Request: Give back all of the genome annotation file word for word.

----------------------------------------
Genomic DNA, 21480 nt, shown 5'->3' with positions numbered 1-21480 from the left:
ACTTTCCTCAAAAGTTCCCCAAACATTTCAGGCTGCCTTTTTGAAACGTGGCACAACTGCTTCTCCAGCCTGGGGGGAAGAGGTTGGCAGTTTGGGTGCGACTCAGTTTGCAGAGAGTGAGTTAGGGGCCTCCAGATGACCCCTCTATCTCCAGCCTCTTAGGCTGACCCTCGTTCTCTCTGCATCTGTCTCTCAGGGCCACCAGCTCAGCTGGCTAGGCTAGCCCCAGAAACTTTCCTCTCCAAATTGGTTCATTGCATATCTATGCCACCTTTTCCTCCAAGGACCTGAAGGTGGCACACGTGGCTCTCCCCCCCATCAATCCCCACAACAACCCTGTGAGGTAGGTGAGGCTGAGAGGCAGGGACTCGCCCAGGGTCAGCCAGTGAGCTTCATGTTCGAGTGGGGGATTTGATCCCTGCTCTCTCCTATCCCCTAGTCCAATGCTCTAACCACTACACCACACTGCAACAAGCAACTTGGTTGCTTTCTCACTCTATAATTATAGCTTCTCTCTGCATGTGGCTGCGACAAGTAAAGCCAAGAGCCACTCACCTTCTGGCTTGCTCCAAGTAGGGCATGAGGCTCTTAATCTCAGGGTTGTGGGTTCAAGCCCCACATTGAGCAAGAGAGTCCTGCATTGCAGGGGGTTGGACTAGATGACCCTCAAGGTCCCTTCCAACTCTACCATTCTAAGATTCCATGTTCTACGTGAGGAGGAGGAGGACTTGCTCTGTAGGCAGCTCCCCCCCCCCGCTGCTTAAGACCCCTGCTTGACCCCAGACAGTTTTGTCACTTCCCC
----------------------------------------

Genomic DNA, 21480 nt, shown 5'->3' with positions numbered 1-21480 from the left:
ACTTTCCTCAAAAGTTCCCCAAACATTTCAGGCTGCCTTTTTGAAACGTGGCACAACTGCTTCTCCAGCCTGGGGGGAAGAGGTTGGCAGTTTGGGTGCGACTCAGTTTGCAGAGAGTGAGTTAGGGGCCTCCAGATGACCCCTCTATCTCCAGCCTCTTAGGCTGACCCTCGTTCTCTCTGCATCTGTCTCTCAGGGCCACCAGCTCAGCTGGCTAGGCTAGCCCCAGAAACTTTCCTCTCCAAATTGGTTCATTGCATATCTATGCCACCTTTTCCTCCAAGGACCTGAAGGTGGCACACGTGGCTCTCCCCCCCATCAATCCCCACAACAACCCTGTGAGGTAGGTGAGGCTGAGAGGCAGGGACTCGCCCAGGGTCAGCCAGTGAGCTTCATGTTCGAGTGGGGGATTTGATCCCTGCTCTCTCCTATCCCCTAGTCCAATGCTCTAACCACTACACCACACTGCAACAAGCAACTTGGTTGCTTTCTCACTCTATAATTATAGCTTCTCTCTGCATGTGGCTGCGACAAGTAAAGCCAAGAGCCACTCACCTTCTGGCTTGCTCCAAGTAGGGCATGAGGCTCTTAATCTCAGGGTTGTGGGTTCAAGCCCCACATTGAGCAAGAGAGTCCTGCATTGCAGGGGGTTGGACTAGATGACCCTCAAGGTCCCTTCCAACTCTACCATTCTAAGATTCCATGTTCTACGTGAGGAGGAGGAGGACTTGCTCTGTAGGCAGCTCCCCCCCCCCGCTGCTTAAGACCCCTGCTTGACCCCAGACAGTTTTGTCACTTCCCC